Conscientious and outgoing personality types are at lower risk of dementia, study finds
People who are conscientious, outgoing and have a positive outlook are less likely to develop dementia, according to a new analysis.
Experts have found that certain personality traits appear to be linked to a lower risk of the disease, which affects more than 6 million Americans and almost a million people in Britain.
Researchers analyzed data from eight studies involving more than 44,000 people aged 49 to 81.
They were followed for up to 21 years, with 1,703 developing dementia.
People who are conscientious and have a positive outlook are less likely to develop dementia (stock image)
The researchers looked at measures of the ‘big five’ personality traits: conscientiousness, extraversion, openness to experience, neuroticism and agreeableness.
They also focused on well-being, such as how satisfied people reported they were with their lives and whether they had a positive or negative outlook.
Analysis found that people who were more conscientious, for example, did things carefully and correctly, who were outgoing or had a positive attitude, were less likely to be diagnosed with dementia.
Some studies also found that participants who scored high on openness to new experiences, agreeableness, and life satisfaction seemed to have some form of protection against the disease.
Meanwhile, those who scored high on neuroticism and who had more negative “affect” – for example, greater feelings of anger, fear, guilt or anxiety – were at greater risk of being diagnosed with dementia.
However, to the scientists’ surprise, no link was found between these personality traits and actual changes in people’s brains after they died.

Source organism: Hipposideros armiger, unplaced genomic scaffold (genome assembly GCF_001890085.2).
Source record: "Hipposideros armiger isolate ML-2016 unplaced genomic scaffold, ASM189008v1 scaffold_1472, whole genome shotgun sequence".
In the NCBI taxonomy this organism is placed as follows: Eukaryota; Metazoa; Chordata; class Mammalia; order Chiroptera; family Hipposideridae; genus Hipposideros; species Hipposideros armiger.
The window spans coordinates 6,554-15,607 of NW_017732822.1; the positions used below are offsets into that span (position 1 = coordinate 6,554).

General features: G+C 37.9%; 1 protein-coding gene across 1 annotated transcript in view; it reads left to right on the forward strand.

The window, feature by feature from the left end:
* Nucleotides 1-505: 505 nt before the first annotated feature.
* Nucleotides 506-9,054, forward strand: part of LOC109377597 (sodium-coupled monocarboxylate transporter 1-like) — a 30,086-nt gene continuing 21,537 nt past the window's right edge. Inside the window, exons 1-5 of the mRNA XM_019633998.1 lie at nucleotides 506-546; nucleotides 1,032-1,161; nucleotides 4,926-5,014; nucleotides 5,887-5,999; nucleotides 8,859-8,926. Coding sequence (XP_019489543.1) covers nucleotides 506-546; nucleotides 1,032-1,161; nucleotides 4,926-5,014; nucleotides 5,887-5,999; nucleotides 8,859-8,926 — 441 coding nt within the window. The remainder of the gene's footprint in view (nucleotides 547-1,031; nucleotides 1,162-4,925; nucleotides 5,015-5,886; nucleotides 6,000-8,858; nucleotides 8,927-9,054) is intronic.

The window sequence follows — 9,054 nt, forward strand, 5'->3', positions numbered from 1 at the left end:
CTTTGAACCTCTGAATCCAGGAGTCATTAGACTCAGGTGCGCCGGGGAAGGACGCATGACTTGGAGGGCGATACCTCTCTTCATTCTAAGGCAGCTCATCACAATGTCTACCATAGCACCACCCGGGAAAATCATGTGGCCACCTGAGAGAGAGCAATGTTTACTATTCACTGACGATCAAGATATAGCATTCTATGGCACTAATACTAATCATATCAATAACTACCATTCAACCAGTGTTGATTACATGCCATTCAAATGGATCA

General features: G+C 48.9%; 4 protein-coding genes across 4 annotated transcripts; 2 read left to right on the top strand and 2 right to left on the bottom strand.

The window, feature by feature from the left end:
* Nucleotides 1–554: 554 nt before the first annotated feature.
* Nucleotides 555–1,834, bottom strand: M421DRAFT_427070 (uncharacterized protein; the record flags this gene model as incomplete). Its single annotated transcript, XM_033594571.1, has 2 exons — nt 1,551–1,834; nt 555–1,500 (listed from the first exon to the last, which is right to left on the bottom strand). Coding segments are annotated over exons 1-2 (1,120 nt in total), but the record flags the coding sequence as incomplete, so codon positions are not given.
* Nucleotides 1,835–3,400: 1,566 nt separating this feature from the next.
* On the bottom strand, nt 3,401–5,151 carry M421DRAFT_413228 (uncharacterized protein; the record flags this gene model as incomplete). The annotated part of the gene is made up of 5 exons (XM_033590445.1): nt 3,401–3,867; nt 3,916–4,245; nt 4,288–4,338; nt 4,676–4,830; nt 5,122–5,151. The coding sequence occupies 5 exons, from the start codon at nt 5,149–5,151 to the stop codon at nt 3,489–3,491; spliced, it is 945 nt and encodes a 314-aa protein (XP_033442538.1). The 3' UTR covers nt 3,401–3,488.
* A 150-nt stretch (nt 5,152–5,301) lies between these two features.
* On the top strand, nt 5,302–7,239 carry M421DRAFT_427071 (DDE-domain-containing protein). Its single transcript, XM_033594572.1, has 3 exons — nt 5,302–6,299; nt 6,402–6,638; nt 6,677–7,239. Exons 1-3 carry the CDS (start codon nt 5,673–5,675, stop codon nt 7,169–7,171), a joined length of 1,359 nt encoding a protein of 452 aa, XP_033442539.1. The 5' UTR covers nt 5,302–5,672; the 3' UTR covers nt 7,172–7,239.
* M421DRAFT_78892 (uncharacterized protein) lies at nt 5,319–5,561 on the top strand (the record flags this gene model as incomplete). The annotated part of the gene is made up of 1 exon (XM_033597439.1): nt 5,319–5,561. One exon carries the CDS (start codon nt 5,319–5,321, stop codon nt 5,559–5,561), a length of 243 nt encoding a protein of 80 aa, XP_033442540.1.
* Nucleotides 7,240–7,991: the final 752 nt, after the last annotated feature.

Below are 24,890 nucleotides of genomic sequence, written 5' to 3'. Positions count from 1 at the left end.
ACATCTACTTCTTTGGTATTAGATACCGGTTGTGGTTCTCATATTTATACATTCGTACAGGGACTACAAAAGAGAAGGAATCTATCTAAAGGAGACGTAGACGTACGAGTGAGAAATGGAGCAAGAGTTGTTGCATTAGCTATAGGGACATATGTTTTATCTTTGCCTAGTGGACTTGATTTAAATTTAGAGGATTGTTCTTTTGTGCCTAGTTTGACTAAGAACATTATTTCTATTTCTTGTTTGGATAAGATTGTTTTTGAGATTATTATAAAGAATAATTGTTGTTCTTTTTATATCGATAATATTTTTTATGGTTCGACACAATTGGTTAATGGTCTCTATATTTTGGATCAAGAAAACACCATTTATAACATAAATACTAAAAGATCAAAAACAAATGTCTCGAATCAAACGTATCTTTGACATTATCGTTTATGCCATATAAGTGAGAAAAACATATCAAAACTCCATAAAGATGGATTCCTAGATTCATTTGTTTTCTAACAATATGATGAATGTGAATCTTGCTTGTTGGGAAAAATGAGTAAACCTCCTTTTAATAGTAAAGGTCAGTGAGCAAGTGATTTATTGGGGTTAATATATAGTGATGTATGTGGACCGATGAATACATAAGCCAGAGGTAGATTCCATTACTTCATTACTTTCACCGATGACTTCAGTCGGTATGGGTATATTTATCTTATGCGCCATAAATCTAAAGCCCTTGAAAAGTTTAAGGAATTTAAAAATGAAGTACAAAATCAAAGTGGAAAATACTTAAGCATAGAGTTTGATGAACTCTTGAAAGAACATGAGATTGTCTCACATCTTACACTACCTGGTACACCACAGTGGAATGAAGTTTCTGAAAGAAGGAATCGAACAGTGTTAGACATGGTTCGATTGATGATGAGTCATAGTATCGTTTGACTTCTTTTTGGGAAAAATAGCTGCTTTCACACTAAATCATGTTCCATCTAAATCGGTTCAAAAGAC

Emorie Beck, a researcher at the University of California, Davis, and first author of the study, said: ‘This was the most surprising finding for us.
“If personality is predictive of performance on cognitive tests, but not pathology, what might be happening?”
Personality is typically thought to be linked to dementia risk through behavior, the team suggested.
For example, people who score high on conscientiousness are more likely to eat well and take care of their health, which leads to better health in the long run.
Another explanation could be that some personality traits may make people more resilient to the damage caused by diseases such as Alzheimer’s, they said.
People with higher levels of certain traits can find ways, whether they are aware of it or not, to cope with and work around their limitations.
The team recommended including measures of psychological traits in the clinical screening or criteria followed for a diagnosis of dementia.
The findings were published in Alzheimer’s & Dementia: The Journal